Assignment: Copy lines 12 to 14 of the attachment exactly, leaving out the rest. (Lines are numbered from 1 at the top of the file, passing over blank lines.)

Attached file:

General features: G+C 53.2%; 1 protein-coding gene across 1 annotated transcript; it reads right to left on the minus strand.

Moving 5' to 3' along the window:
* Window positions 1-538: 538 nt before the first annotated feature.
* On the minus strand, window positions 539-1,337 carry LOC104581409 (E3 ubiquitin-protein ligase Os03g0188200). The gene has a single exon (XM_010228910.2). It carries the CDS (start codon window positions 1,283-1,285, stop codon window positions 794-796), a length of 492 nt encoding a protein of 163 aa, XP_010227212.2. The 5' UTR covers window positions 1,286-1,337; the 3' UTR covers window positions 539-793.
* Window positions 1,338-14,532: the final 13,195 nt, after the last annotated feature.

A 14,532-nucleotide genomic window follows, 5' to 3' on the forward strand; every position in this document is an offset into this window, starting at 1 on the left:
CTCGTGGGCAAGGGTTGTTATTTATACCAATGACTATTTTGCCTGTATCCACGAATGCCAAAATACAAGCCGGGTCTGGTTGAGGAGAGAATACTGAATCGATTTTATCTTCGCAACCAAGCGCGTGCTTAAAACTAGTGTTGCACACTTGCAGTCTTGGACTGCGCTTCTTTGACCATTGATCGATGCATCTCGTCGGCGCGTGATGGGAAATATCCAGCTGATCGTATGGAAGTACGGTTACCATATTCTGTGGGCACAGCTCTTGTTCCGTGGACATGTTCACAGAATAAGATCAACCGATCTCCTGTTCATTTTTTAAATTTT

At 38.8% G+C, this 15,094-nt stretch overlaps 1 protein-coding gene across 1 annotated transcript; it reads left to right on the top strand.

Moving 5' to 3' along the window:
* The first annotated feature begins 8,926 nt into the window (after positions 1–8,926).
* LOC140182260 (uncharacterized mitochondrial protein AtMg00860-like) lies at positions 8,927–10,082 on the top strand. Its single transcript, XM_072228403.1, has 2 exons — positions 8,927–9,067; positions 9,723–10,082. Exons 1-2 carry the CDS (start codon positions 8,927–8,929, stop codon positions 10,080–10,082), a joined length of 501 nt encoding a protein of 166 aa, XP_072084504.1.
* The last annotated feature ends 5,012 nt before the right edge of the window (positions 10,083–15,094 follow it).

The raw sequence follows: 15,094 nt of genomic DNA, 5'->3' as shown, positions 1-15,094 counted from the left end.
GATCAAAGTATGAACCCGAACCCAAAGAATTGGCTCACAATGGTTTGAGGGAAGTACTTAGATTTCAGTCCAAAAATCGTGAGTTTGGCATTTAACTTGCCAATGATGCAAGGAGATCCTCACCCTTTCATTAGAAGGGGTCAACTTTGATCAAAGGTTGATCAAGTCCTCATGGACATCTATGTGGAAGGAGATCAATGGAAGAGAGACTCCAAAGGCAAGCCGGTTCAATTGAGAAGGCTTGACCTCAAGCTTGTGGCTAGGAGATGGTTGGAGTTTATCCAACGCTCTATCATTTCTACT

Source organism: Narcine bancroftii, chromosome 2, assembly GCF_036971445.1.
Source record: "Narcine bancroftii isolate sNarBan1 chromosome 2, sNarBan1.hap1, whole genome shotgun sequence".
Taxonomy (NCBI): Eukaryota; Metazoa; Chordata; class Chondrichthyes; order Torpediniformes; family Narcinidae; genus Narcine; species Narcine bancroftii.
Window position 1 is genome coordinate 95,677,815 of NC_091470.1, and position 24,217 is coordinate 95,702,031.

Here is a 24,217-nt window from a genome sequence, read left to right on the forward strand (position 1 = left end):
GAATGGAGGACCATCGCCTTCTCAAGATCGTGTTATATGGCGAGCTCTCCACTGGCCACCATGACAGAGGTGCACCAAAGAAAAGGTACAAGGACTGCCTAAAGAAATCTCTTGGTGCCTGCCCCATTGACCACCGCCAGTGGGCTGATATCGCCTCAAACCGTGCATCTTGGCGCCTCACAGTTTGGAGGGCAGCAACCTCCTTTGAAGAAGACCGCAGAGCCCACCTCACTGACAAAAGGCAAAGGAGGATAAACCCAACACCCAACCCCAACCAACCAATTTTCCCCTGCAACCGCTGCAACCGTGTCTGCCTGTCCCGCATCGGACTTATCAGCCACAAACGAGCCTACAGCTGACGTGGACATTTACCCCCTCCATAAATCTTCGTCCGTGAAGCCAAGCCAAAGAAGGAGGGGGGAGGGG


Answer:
* The last annotated feature ends 5,012 nt before the right edge of the window (positions 10,083–15,094 follow it).

The raw sequence follows: 15,094 nt of genomic DNA, 5'->3' as shown, positions 1-15,094 counted from the left end.
GATCAAAGTATGAACCCGAACCCAAAGAATTGGCTCACAATGGTTTGAGGGAAGTACTTAGATTTCAGTCCAAAAATCGTGAGTTTGGCATTTAACTTGCCAATGATGCAAGGAGATCCTCACCCTTTCATTAGAAGGGGTCAACTTTGATCAAAGGTTGATCAAGTCCTCATGGACATCTATGTGGAAGGAGATCAATGGAAGAGAGACTCCAAAGGCAAGCCGGTTCAATTGAGAAGGCTTGACCTCAAGCTTGTGGCTAGGAGATGGTTGGAGTTTATCCAACGCTCTATCATTTCTACT